Hic eum posuimus,
Ecce locus, Domine.
Quem in patris poscimus
(Here we deposited him; behold the place, O Lord. Him Vivet in me, qui sum vita.
whom we ask to be raised up in the name of the Father.]
Jesus to those standing around :
Sustollatis lapidem qui superest tumulo,
Ut exurgat Lazarus coram omni populo. [Nay, sister, do not despair, for I am the true way, and [Lift ye up the stone which is upon the tomb, that whoever shall so believe shall live in me who am life. And | Lazarus may arise in presence of all the people.]
They shall say :
a little west of Tenby. He was the scholar of a Fetorem non poteris sustinere mortui;
patriotic fighting family, as patriotic as any other of Namque ferens graviter funus est quatridui. his kindred, and combatant with spiritual weapons
for the Church of Wales. His ambition was to form [Thou wilt not be able to bear the stench of the dead, for in Wales a national church, with its primate at St. bearing him heavily the funeral was four days since.]
David's, and to make it a church free from the
corruption that had come of wealth and ease. He Then Jesus, looking up into Heaven, shall pray thus to the
was eager, as a strict Churchman, for church reform; Father :
became an archdeacon at six-and-twenty, and would Pater, verbum tuum clarifica,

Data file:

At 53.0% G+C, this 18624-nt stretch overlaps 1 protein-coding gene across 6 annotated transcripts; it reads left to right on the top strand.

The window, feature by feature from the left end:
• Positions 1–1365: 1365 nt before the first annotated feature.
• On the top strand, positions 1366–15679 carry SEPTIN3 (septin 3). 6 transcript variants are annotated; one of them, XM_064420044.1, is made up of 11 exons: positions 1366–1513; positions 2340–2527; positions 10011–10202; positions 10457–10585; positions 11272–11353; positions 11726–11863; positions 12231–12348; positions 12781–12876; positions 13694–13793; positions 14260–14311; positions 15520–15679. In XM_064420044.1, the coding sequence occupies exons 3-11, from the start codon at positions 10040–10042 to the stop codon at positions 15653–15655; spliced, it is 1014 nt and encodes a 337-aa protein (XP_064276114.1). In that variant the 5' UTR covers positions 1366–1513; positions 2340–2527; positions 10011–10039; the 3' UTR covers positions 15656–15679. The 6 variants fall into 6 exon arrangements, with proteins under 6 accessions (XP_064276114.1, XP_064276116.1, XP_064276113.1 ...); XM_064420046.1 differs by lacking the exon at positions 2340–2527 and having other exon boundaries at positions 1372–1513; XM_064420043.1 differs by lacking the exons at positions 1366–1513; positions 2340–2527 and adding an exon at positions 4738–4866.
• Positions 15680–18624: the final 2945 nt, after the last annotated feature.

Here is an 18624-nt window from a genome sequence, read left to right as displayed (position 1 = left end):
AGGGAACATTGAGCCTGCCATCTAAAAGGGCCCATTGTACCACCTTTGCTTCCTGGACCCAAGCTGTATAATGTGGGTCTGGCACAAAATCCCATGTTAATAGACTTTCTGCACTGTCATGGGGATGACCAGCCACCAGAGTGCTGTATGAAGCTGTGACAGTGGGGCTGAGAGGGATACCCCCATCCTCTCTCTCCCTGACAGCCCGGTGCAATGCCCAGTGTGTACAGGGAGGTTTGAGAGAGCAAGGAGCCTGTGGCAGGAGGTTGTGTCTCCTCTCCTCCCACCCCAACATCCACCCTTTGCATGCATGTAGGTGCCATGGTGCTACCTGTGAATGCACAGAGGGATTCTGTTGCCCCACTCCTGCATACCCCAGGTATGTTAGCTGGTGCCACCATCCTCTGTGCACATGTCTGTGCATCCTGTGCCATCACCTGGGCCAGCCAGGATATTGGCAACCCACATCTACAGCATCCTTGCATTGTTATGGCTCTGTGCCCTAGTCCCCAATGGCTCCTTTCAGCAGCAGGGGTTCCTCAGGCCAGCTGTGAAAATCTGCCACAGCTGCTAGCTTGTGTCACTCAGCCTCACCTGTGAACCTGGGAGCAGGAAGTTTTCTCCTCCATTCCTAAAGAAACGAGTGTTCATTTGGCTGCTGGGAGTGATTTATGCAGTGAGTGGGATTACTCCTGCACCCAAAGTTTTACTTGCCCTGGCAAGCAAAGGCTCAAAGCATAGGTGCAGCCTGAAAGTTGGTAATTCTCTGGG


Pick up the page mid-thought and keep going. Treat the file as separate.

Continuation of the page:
have been made Bishop of St. David's if the King of Lazarumque, precor, vivifica.
England could have trusted at the head of the Welsh Sic filium mundo notifica,
Church a man so able and uncompromising, and so Pater, in hac hora.
full of zeal for his own people. Henry II. liked Nec hoc dixi in difidencia,
Gerald personally, made him one of his chaplains, Sed pro gentis hujus presentia,
used him in the pacification of Wales, and sent him Ut de tua certi potencia
with Prince John upon his unsuccessful Irish expedi Credant absque mora.
tion. Gerald's energy caused him to make much [Father, make thy word manifest and, I pray thee, give use of his pen, and this visit of his to Ireland in life unto Lazarus, so declare thy Son to the world, Father, in 1185 caused him to write a “Topography of Ireland," this hour. Nor have I said this through want of faith, but and a “ History of the Conquest of Ireland." The because of the presence of this people, that, certain of thy zeal with which he sought to restore purity of life to power, they may believe without delay.]
Churchmen did not prevent Gerald from sharing the